Photography, video and audio recording at Scout events
When we showcase Scouting it increases engagement with current members and more importantly, potential members and donors. With a few simple guidelines your photography, video and audio (collectively digital assets) of Scout activities and events will ensure you protect others while creating content to promote Scouting.
This guidance breaks down to draw focus in 3 key areas
1. Informing and gaining permission
2. Point of capture
3. Managing digital assets
It is important to understand what content you have and for what event so you are able to satisfy such requests. You can inform members of your intentions and request their consent at the same time as other data is collected as part of an attendance form for an event or activity. For members under 18 this will need to involve a parent or guardian.
The young person information form helps you to capture consent. The form includes the following statements and consent;
Photographs, video and audio
The following consent options concern photography, video and audio footage of the young person in this form being published via the following: Group internally controlled publications and communication channels, such as online news, email, websites, newsletters, at the Group meeting place, Group social media channels, Group advertising and/or promotional material including press.
Photos, video or audio of the young person in this form will not be used unless you give us your consent below.
- I am happy for photos, video and audio to be published of the young person in this form whilst undertaking Scouting activities across all channels; or
- I do not want any photos, video or audio to be used.
Additionally other Scout Groups, Districts, Counties/Areas/Regions and UKHQ may request consent independently as part of event registrations or other Scouting activities.
When digital assets may be used for a very public purpose, such as specific marketing or an editorial, an overarching release form will ensure that consent is captured for digital assets of an individual and is the ideal solution for advertising, marketing and media coverage.
Scouting needs publicity and a picture is worth a thousand words. A newspaper photographer attending a Scout event will usually request that the imagery they capture is accompanied by the names of the individuals in the photographs. It is important that consent is obtained by them using a release form in advance in order to avoid any confusion or disappointment. It is acceptable to give full names and age to external media companies its justifiable and appropriate but never provide the full address of the young person. For group photos, ask the media company to use a collective term such as “Cub Scouts from the 6th Anywhere Scout Group”. It can be appropriate to give the location of a Group meeting place (street name etc), however if you give a telephone number make sure the person whose number you are giving out is happy for the number to be published. Photographs taken by press photographers that invades personal privacy are subject to the normal Independent Press Standards Organisation Code of Practice.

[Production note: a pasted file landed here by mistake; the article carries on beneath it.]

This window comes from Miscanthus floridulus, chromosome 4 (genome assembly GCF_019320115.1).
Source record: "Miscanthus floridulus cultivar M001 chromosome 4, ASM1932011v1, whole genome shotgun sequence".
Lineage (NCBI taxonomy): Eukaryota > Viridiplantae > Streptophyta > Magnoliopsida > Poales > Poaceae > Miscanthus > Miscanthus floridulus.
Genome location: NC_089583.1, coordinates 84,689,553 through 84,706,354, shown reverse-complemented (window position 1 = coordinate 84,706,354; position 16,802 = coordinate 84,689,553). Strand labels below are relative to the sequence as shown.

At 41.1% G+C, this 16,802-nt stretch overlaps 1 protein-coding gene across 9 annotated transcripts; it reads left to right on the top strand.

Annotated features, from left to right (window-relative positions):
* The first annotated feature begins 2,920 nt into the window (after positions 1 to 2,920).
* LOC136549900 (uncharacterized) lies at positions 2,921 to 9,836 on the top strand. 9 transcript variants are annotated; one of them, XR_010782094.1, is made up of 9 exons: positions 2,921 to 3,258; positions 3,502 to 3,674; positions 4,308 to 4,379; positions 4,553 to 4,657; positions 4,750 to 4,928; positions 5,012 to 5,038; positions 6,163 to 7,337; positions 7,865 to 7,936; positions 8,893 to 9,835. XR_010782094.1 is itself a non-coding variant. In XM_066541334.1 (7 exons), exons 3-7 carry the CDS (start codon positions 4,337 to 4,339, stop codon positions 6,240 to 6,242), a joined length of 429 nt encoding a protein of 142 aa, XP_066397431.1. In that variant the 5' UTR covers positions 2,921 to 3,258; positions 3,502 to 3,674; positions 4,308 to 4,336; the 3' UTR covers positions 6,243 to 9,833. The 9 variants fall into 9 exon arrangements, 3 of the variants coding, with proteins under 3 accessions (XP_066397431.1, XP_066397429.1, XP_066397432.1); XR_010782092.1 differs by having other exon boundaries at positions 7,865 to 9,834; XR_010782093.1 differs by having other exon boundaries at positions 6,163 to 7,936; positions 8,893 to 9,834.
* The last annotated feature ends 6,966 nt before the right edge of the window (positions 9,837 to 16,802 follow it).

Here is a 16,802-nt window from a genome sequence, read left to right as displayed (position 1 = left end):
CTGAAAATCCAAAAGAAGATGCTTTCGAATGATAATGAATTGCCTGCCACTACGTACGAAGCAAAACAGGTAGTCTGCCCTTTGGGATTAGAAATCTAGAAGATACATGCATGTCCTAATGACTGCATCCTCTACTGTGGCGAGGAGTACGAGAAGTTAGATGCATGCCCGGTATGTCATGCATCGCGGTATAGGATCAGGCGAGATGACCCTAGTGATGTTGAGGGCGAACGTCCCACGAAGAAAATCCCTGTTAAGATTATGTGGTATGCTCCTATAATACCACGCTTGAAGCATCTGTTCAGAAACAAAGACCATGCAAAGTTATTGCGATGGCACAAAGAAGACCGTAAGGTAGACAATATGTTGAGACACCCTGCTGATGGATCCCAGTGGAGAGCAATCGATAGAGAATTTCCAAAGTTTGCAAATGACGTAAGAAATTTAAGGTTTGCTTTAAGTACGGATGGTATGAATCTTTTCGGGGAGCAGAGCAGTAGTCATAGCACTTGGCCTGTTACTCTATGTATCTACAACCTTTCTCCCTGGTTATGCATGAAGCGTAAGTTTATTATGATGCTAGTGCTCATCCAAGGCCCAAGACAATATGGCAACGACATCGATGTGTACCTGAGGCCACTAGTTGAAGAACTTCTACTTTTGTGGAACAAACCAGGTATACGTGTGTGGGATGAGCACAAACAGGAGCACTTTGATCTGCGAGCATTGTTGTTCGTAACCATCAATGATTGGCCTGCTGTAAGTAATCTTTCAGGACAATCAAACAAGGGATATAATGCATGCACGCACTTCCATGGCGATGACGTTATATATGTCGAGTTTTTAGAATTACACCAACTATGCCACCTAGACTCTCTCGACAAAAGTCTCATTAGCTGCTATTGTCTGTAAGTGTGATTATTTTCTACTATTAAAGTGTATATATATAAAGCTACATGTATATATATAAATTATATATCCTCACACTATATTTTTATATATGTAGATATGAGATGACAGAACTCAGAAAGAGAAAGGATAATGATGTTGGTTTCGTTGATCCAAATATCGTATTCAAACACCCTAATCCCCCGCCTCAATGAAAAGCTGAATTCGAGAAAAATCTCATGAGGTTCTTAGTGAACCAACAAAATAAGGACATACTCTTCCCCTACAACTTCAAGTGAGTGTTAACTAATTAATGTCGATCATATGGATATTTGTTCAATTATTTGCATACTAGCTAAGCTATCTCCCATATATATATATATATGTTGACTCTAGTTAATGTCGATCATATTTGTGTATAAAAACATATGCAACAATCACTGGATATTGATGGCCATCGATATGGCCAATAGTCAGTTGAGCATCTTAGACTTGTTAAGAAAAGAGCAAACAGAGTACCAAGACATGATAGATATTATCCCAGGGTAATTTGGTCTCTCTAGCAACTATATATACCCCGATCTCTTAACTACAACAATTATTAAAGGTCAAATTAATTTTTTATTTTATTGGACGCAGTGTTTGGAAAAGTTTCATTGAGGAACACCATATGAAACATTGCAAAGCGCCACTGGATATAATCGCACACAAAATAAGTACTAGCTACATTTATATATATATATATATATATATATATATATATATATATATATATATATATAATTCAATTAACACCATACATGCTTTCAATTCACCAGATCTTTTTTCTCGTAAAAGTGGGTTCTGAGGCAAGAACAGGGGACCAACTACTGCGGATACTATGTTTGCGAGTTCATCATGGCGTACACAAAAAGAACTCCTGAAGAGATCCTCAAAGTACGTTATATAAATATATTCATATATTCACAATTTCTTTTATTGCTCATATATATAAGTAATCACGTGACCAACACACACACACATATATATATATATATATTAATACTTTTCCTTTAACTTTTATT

When creating content your photographer, video maker or sound recordist should ask for the young person's permission to use their image. This ensures that they are aware of the way the image will be used. This does not need to be a formal permission form, an informal verbal agreement that explains what the photo will be of and how it will be used is sufficient and is in addition to consent already given.
- confirm with parents and carers that the young person who cannot have photographs is either aware of this or not.
- don’t take photograph of an entire group and exclude one person, take photographs in smaller groups so that less attention is drawn to the young person who cannot be in photographs.
- consider splitting the activity group up into two and the photographer can photograph the group where everyone has given consent across all activities.
If you have a set of members at a large event who have requested that their personal data is not shared through photo, video or audio content then you need to look for a suitable way to remove them from the content you create. You could add a note to an event lanyard, pass or name badge to identify them to content creators or request their photo to help you identify them.
- Avoid using both the name and the photograph of a young person in a printed publication, social media or on a website.
- Seek parental permission (see above)
- Only allow photographs to be taken of suitably dressed subjects and in appropriate situations
- Follow Young People First (the Yellow Card) at all times
Capturing, editing and storage
- Photography, videos and audio of no use should be removed at source or in any copies when not needed.
- The use of cloud services are ok for storage. Use a reputable provider with guaranteed storage in the UK or EEA
- You need the ability to add metadata to the imagery or organise them so you can capture, names, event names, dates, consent evidence
- Password protected (with strong passwords, minimum of 8 characters, with some complexity)
- Use photographic devices that are under the control of the person who gained the consent and manages the images where possible
In addition to the guidance given above, in the case of Scout Shows and similar performances the potential copyright implications of recording and copying music and other material should be considered.